Santosh Sivan's mega project ‘Urumi’, marking Prithviraj's debut as a producer, is in the process of becoming a landmark film in Malayalam.
Santosh Sivan's epic film ‘Urumi' unfolds on a huge canvas that fords time, space, fact and fiction. If ‘Ananthabhadram,' his first feature in Malayalam, blurred myth and reality, the tri-lingual ‘Urumi' in Malayalam, Tamil and English, promises to be an extravaganza that Malayalam cinema has seldom seen on screen. The movie goes back in time to recount a story that takes place after the Portuguese explorer Vasco da Gama set foot in Kozhikode in 1498.
“For some reason Gama's epochal landing and its aftermath have not found a place on the silver screen. Pepper, the black gold of those times, brought traders to our shore and it had multiple cataclysmic effects on the lives of people on the sub-continent, especially in the coastal regions. Although we have had trading links with the Chinese and the Arabs, Gama's arrival completely changed the socio-political equation,” says Santosh, speaking on the phone from Malshej in Maharashtra, where the shooting of the film is in progress.
Scripted by Shankar Ramakrishnan, the director of ‘Island Express' in the portmanteau film ‘Kerala Café,' the story of ‘Urumi' is set in the period between 1502 and 1524, especially on events that take place on Gama's last trip to India. His unspeakable cruelty towards Indians and his unreasonable demands create a band of warriors who thirst for revenge.
A glittering star cast has Prithviraj and Genelia playing the lead roles. Vidya Balan makes her debut in Malayalam cinema in ‘Urumi' and so does Prabhu Deva and Bollwyood actor Amol Gupte. Tabu and Jagathy Srikumar too have major roles in the film.
Prithviraj plays Chirakkal Kelu Nayanar, the leader of a gang that sets out to kill Vasco Da Gama while Genelia plays a warrior princess Arackkal Ayesha; Prabhu Deva is Vavvali, Kelu's close friend. Vidya Balan plays Makkom, an Oracle and a personification of the Goddess.
“It is a meeting place of the best actors in India. It was magical to watch Amol (who acted in ‘Kaminey') as the king of Kolathunadu and Jagathy share the same space. We are looking at a period and an India that was not divided on linguistic lines. I believe that this film will erase the linguistic barriers as there are characters who speak different languages speaking in one voice for a cause and uniting against a common foe,” says Shankar.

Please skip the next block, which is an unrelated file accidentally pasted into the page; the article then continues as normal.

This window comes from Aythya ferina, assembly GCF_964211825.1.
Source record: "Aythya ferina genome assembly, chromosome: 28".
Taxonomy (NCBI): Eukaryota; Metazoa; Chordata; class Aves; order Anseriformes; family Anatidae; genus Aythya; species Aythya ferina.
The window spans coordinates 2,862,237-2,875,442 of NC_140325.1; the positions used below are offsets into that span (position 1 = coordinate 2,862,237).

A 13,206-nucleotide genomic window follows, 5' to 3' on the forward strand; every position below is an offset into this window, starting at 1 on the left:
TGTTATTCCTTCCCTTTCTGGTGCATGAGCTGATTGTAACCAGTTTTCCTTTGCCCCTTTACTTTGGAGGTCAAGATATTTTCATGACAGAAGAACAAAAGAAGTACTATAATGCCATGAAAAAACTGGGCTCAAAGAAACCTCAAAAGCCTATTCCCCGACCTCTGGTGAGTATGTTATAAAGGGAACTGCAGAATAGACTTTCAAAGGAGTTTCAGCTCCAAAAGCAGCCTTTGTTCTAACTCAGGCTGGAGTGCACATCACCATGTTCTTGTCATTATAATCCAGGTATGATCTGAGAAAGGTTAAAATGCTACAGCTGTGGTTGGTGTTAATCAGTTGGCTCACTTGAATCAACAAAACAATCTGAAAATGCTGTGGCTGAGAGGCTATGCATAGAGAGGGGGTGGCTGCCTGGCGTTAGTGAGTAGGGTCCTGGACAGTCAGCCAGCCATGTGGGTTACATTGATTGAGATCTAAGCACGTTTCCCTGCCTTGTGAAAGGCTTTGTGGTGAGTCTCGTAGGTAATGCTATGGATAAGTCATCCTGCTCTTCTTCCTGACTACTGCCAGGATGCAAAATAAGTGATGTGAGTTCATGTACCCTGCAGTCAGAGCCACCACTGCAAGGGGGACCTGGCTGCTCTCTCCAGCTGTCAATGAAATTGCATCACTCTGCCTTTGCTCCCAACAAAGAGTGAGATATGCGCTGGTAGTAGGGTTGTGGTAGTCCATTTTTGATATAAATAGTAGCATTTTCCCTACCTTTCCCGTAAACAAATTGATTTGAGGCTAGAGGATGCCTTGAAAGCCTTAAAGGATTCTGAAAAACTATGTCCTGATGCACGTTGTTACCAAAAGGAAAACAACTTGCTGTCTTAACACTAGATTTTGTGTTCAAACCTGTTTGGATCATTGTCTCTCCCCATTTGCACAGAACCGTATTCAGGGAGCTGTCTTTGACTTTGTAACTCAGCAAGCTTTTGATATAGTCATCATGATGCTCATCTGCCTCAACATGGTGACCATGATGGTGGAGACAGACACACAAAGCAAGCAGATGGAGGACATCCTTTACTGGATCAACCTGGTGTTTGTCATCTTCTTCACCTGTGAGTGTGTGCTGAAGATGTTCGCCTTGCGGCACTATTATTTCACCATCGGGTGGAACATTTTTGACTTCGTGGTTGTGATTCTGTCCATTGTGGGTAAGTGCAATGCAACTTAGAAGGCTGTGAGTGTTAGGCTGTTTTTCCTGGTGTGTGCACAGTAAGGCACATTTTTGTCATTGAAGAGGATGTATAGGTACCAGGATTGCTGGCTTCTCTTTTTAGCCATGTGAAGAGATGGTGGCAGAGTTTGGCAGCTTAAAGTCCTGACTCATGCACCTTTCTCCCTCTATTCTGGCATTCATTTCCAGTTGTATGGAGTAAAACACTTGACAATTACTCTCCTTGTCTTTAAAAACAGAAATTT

He calls it an educative experience to watch a master like Santosh at work on such a multi-lingual film. According to Shankar, although ‘Urumi' chronicles the events in Northern Kerala, characters and incidents give it a pan-Kerala and -India feel.
Santosh, an ardent history buff (remember the Shah Rukh Khan-starrer ‘Asoka'), adds that it is also an attempt to look at history from an Indian perspective as most of our history books were written from a Western perspective.
On the lines of a ballad
He says ‘Urumi' explores the repercussions of a landmark in world history. “We are making it on the lines of a ballad; a paean to those braves who dared take on a band of wily but powerful traders and their armies,” says Santosh.
Music is an organic part of the film as it takes the narrative along. Deepak Dev is composing the five songs for the film, the lyrics of which have been written by Rafeeq Ahmed, Kaithapram, Prashanth Narayan and Chandru.
‘Urumi' is being filmed by three cinematographers – Santosh (who is the director of photography as well), renowned wild-life photographer Alphonse Roy and national award-winning Anjuli Shukla.
“Shooting in the mist-laden Harishchadragad in Malshej valley is a difficult task as the light keeps changing constantly. It rains incessantly and the entire area is covered in slush. So each scene is a challenge. It is a great to be a part of such a talented team,” says Anjuli.
‘Urumi,' being produced by August Cinema, also marks Prithviraj's debut as a producer. Sunil Babu, who had designed the sets of ‘Ghajini' ‘Lakshya' and ‘Ananthabhadram' is the art director of the film that Santosh says is a catchy saga of retribution and romance.
And what about his debut film as a hero? Laughing loudly, he drawls: “That does not worry me. Nothing about cinema stresses me as it is something I enjoy. But I prefer the creation of a film to essaying a character on screen. It is like creating my own world. I agreed to act, only because I was enacting Raja Ravi Varma, whom I revere, in a film directed by someone like Lenin Rajendran.”
While ‘Makara Manju,' marking Santosh's debut as an actor, reaches theatres next month, Santosh will be recreating another period in history through his dream project ‘Urumi.'